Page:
“We can rejoice, too, when we run into problems and trials, for we know that they help us develop endurance. And endurance develops strength of character, and character strengthens our confident hope of salvation. And this hope will not lead to disappointment. For we know how dearly God loves us, because he has given us the Holy Spirit to fill our hearts with his love.”       -Romans 5:3-5

We put no stumbling block in anyone’s path, so that our ministry will not be discredited. Rather, as servants of God we commend ourselves in every way: in great endurance; in troubles, hardships and distresses; in beatings, imprisonments and riots; in hard work, sleepless nights and hunger; in purity, understanding, patience and kindness; in the Holy Spirit and in sincere love;”       -2 Corinthians 6:3-6

“Consider him who endured such opposition from sinners, so that you will not grow weary and lose heart…..Endure hardship as discipline; God is treating you as his children. For what children are not disciplined by their father?”     -Hebrews 12:3,7

“Blessed is the one who perseveres under trial because, having stood the test, that person will receive the crown of life that the Lord has promised to those who love him.”        -James 1:12

   There are days where enduring another minute of pain seems impossible, when persevering through extreme fatigue seems too much effort, or when simple tasks feel ominous and overbearing. It’s those days where these verses, and those on suffering, bring encouragement. Mowing may be hard; I have to focus on my breathing while trying to keep a straight line, it hurts my wrists and fingers, my back takes a beating, my shoulders slip out of joint more, and being allergic to grass, I itch so bad I bruise myself, but I can endure with the help and strength of Christ. I persevere through the pain, suffering, I thank him for every breath and step to complete the job, and I praise him for the strength he gives me to do it. Thanks to a collective of ants, I am reminded that every member of the body of Christ supports each other, and I praise God he’s provided the opportunity to know so many of those parts. Whether prayer, encouragement, or just a listening ear, I know I’m able to do my part even on bad days, because we all support each other. 
     Though you may be facing trials, pain, or hardships, be encouraged! You can endure with the strength of Christ, and persevere with the support of the body of believers. Don’t give up. Go face it with a newfound strength, only found in Him. 

New Journeys

It’s been almost two weeks to the day since I arrived in Uganda. I have come to love so many beautiful people, and I have learned many stories of heartache and struggle. Beginning my journey with The Archibald Project, I admit I was a bit apprehensive to be with a group of photographers. God however, provides so much grace and brought together an amazing team! Arriving as strangers from many different states but leaving as family, united by the blood of Christ. We all came as artists with a passion for the Lord and together we laughed, cried, and ached for his children. Currently my teammates are wrestling with the jet lag, reverse culture shock, and trying to make sense of the overwhelming emotions. I however continued on, and am wrestling with immediately jumping into another story. It has not been easy, but instead of being overwhelmed, I’ve found myself grateful. I am grateful for the way The Archibald Project prepared me to get to know people and share their stories not just glamour over poverty. I am grateful for the downtime I’ve had to go through photos and collect my thoughts. I’m grateful for these boys who have helped me in this crazy city life. And I am grateful to our Lord for protecting me in so many ways.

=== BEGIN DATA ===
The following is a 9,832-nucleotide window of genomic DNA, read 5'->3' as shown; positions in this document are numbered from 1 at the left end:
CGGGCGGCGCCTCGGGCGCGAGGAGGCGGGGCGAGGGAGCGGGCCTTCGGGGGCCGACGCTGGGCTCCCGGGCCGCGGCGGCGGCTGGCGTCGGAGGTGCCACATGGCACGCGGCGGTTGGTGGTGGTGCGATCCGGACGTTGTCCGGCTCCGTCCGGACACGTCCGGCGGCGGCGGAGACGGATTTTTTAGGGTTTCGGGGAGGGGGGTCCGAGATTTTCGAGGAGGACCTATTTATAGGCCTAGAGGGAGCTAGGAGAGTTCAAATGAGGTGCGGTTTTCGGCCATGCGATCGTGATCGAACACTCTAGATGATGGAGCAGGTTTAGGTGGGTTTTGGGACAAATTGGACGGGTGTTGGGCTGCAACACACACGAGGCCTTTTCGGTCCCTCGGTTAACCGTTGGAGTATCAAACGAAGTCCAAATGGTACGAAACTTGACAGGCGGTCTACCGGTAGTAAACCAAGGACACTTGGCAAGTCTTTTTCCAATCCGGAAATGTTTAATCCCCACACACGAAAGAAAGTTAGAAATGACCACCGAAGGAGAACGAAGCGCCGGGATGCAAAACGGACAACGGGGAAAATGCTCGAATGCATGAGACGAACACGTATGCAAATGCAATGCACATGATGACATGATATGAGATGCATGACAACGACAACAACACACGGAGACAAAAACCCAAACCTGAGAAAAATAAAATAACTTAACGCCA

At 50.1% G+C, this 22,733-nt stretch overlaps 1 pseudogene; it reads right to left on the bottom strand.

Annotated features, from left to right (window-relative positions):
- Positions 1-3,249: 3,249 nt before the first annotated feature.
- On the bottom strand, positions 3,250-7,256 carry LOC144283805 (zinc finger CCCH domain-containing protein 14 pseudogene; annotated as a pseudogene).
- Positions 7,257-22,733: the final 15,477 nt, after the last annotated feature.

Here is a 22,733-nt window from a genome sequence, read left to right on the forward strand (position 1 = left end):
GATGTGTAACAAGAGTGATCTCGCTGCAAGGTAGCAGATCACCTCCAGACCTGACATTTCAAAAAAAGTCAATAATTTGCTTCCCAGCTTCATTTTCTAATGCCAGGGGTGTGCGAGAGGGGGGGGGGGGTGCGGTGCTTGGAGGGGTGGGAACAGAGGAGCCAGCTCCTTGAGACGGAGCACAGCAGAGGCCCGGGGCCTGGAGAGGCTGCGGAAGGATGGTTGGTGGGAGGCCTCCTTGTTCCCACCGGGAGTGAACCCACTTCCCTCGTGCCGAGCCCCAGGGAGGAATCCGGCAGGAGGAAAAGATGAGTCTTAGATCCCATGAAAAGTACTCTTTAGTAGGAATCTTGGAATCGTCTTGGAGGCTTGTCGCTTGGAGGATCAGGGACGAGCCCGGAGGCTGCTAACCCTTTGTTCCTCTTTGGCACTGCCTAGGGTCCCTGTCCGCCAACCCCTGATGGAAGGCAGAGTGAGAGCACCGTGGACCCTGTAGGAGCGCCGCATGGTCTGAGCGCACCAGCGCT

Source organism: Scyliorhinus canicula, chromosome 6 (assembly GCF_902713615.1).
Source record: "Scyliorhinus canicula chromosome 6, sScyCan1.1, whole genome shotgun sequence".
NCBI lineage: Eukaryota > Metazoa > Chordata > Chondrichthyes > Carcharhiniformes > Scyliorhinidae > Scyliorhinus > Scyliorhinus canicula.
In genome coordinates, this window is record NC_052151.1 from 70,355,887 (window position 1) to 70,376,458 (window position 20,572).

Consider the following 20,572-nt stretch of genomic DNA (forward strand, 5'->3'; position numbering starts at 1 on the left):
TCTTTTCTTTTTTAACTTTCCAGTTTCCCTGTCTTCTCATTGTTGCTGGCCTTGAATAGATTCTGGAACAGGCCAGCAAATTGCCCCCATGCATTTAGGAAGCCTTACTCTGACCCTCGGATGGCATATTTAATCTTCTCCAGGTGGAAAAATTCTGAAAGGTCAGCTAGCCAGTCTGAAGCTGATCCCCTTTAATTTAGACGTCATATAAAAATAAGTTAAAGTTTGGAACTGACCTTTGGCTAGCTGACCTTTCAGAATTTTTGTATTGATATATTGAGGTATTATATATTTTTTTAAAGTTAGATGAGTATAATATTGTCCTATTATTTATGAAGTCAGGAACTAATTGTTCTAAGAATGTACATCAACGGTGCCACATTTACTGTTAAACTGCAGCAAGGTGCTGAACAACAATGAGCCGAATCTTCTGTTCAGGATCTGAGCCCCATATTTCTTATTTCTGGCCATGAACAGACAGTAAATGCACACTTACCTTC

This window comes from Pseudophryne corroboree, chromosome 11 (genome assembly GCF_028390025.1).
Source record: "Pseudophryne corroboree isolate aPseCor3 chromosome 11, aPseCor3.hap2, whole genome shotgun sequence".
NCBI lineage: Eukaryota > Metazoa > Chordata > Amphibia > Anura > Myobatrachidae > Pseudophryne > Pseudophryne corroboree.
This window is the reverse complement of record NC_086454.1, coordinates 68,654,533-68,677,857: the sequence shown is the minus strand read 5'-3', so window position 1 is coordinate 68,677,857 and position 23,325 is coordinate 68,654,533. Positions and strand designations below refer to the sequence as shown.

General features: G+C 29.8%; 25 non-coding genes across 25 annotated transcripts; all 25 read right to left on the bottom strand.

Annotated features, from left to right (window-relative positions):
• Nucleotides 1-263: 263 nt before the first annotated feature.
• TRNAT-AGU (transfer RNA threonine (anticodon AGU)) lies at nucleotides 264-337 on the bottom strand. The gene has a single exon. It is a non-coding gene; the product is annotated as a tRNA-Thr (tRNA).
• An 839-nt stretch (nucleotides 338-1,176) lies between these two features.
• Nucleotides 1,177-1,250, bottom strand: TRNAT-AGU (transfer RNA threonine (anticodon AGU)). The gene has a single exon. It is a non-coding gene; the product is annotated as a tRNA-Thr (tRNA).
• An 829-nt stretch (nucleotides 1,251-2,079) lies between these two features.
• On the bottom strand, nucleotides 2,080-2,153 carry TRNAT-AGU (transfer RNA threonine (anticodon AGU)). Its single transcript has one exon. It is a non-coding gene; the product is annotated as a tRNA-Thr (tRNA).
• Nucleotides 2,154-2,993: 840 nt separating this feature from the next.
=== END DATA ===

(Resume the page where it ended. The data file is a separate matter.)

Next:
Photos of a few of my T.A.P. leaders and teammates:
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I have seen more in these last two weeks than I ever imagined. I’ve played games, read books, and just sat with children. I’ve held hands, wiped tears, and changed diapers. I’ve used a squatty potty. I’ve bathed with a basin of cold water and washed clothes in the sink. I’ve swallowed my stomach to clean and bandage festering wounds. I’ve washed clothes in a basin for a kid had to wrap himself in scrap material because those clothes are all he has. And I washed those clothes knowing they’d never be fully clean as I laid them on the ground to dry. I’ve sat in the dirt and let little girls wrench my hair into braids, knowing I’d have to untangle them later. I sat with a boy at the clinic while they waited for his HIV medicine. I’ve seen so much love and joy despite such hardship and trials. I’ve gotten used to adults and kids touching my pale arm. I’ve had kids follow me down the street, hold my hand, or hug me. I’ve been sandwiched between a driver and one of the boys on a boda-boda (motorcycle). And I’ve thought for sure I was going to hit the person, vehicle or other boda as I rode mere inches away. I’ve seen the source of the Nile and some very large birds. I’ve been covered daily in dirt. I’ve eaten new foods, some I’d never imagined I’d try.  I’ve loved, learned, and been broken for these kids, and still meet more of them. How will I share their stories? How do I gather the emotions I feel for these kids and put them into words? I do not yet know, but God will give me the words to do so. Until then, I trust him and thank him for the grace to continue each day with these kids.